Apropos of nothing at all? I'm so doing "Bat Out of Hell" next time I'm at karaoke. You all may consider yourselves invited/warned.

And we're boarding. Overnight in Seattle, then to Tucson and driving home to Bisbee. I've missed our friends and the kitties like crazy lately...
missroserose: (After the Storm)
Finally headed home. On the one hand, I know it's been a while since I stepped off the plane last - if nothing else, the trees have gone from just slight patches of yellow to completely yellow and half-bare. But on the other, it's really hard to believe it's been a whole month, even though I've accomplished a lot in that period. My mother's new place looks fantastic.

Brian came up for the last week, and we had a lovely time. In some ways it felt like a second honeymoon - he wasn't all stressed about work, and since we were staying with my mother finances weren't a big issue, so we were able to just relax and help her with her housewarming party and things. I think a lot of folks don't even realize how stressed out they get day-to-day until they're suddenly in a situation where nobody's putting any demands on them. I know it was true for me, and I'm glad Brian got to experience some of it too.

I didn't get anywhere near as much writing done as I was hoping, and indeed there was one point where I was ready to give up on the idea altogether. Fortunately I seem to be biologically incapable of maintaining a depressive state for longer than a few days, and while I'm still nowhere near 100% sure I'm going to get anywhere with this, the way forward seems...clearer, I suppose.

Apropos of nothing at all? I'm so doing "Bat Out of Hell" next time I'm at karaoke. You all may consider yourselves invited/warned.

And we're boarding. Overnight in Seattle, then to Tucson and driving home to Bisbee. I've missed our friends and the kitties like crazy lately...
missroserose: (Shake It!)
Tonight, for the first time in our lives, Brian and I bought a lottery ticket. It's sort of a joke for us - we figure it's an application for the "Act of God" financing, where the application process is easy (and you can't beat the APR) but getting approved is a right pain in the arse.

Anyway, that's not what I wanted to write about. I was examining the ticket itself earlier; not being a gambling type, I'd actually never seen one up close before. And on the back, amongst the fine print, were a series of pictograms talking about "care of your ticket" - including, and I am not making this up, a picture of a clothes iron with "Do Not Iron" printed beneath it.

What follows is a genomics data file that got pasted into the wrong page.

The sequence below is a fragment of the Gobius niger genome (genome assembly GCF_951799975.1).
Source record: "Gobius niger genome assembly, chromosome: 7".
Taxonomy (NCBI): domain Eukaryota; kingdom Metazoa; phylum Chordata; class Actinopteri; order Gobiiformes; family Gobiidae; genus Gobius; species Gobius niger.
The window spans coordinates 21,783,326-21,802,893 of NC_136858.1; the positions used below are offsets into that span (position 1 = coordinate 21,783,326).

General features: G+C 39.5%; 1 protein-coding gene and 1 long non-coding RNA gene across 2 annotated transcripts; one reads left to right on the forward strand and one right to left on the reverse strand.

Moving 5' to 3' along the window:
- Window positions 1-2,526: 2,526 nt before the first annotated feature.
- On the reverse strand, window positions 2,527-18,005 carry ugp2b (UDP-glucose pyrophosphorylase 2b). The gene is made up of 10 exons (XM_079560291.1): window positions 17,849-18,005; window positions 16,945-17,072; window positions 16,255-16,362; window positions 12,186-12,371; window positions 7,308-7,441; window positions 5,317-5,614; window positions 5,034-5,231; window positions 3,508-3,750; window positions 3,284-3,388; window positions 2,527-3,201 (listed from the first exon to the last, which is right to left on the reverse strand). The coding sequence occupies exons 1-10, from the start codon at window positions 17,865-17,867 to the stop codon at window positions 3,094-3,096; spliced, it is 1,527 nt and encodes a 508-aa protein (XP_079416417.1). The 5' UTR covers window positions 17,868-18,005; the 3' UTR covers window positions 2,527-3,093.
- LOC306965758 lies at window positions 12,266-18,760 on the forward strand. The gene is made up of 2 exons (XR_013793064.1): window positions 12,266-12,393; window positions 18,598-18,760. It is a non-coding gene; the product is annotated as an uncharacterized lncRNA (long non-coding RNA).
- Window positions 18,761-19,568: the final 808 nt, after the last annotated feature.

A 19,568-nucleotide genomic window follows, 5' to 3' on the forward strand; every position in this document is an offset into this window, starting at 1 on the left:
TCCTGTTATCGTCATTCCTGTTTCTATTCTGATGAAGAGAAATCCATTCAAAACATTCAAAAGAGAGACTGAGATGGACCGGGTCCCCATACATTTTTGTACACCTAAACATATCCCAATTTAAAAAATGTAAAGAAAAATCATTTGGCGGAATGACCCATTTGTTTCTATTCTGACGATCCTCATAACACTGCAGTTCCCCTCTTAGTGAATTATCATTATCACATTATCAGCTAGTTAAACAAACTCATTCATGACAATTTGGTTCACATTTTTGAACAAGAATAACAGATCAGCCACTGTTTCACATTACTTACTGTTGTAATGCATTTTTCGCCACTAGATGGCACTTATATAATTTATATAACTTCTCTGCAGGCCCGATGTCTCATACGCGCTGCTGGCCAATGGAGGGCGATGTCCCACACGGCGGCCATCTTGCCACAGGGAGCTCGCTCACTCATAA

At first, this just seemed amusing because of its randomness. But after a moment it made me laugh all the more, because it made so much sense. Can't you just see it? Some random person buys a lottery ticket on a whim, and then sticks it in their pocket or purse or what have you and forgets about it. Sometime later, they remember it, pull it out and check the numbers - and their jaw hits the floor when they realize that they've won the jackpot. So they pull out a nice set of clothes to go and claim their prize, and pull out the iron because they probably haven't worn their nice clothes in a while and want to look well-groomed for the cameras. And, since the ticket's looking a little worse for the wear after a week at the bottom of their purse or in their pants pocket, they go to iron it out too.

Except the ticket's printed on heat-sensitive paper.

I have a feeling that that was likely the "NOOOOOOOOOOO!" heard 'round the world...
missroserose: (Shake It!)
Tonight, for the first time in our lives, Brian and I bought a lottery ticket. It's sort of a joke for us - we figure it's an application for the "Act of God" financing, where the application process is easy (and you can't beat the APR) but getting approved is a right pain in the arse.

Anyway, that's not what I wanted to write about. I was examining the ticket itself earlier; not being a gambling type, I'd actually never seen one up close before. And on the back, amongst the fine print, were a series of pictograms talking about "care of your ticket" - including, and I am not making this up, a picture of a clothes iron with "Do Not Iron" printed beneath it.

At first, this just seemed amusing because of its randomness. But after a moment it made me laugh all the more, because it made so much sense. Can't you just see it? Some random person buys a lottery ticket on a whim, and then sticks it in their pocket or purse or what have you and forgets about it. Sometime later, they remember it, pull it out and check the numbers - and their jaw hits the floor when they realize that they've won the jackpot. So they pull out a nice set of clothes to go and claim their prize, and pull out the iron because they probably haven't worn their nice clothes in a while and want to look well-groomed for the cameras. And, since the ticket's looking a little worse for the wear after a week at the bottom of their purse or in their pants pocket, they go to iron it out too.

Except the ticket's printed on heat-sensitive paper.

I have a feeling that that was likely the "NOOOOOOOOOOO!" heard 'round the world...
missroserose: (Wistful)
As a few of you may have noticed, I've been keeping this blog for very nearly seven years now. And I'm very well aware that if you go back over many of the earlier entries, they're rather different in tone - drama-filled, all about relationships and feelings and problems. But gradually, as time went on, these became less and less prevalent; partially because my life settled down some, but mostly because I was getting older, and learning that [a] the world at large didn't care about my petty relationship problems and [b] maturity in our culture is in no small part measured by one's ability to keep one's private life private, and keep up the appearance of general affability on the surface. But if the world at large will forgive my slight lapse (and why wouldn't it, given that the world at large is hardly aware this blog exists?), I'm going to discard those rules, and talk about what's really on my mind.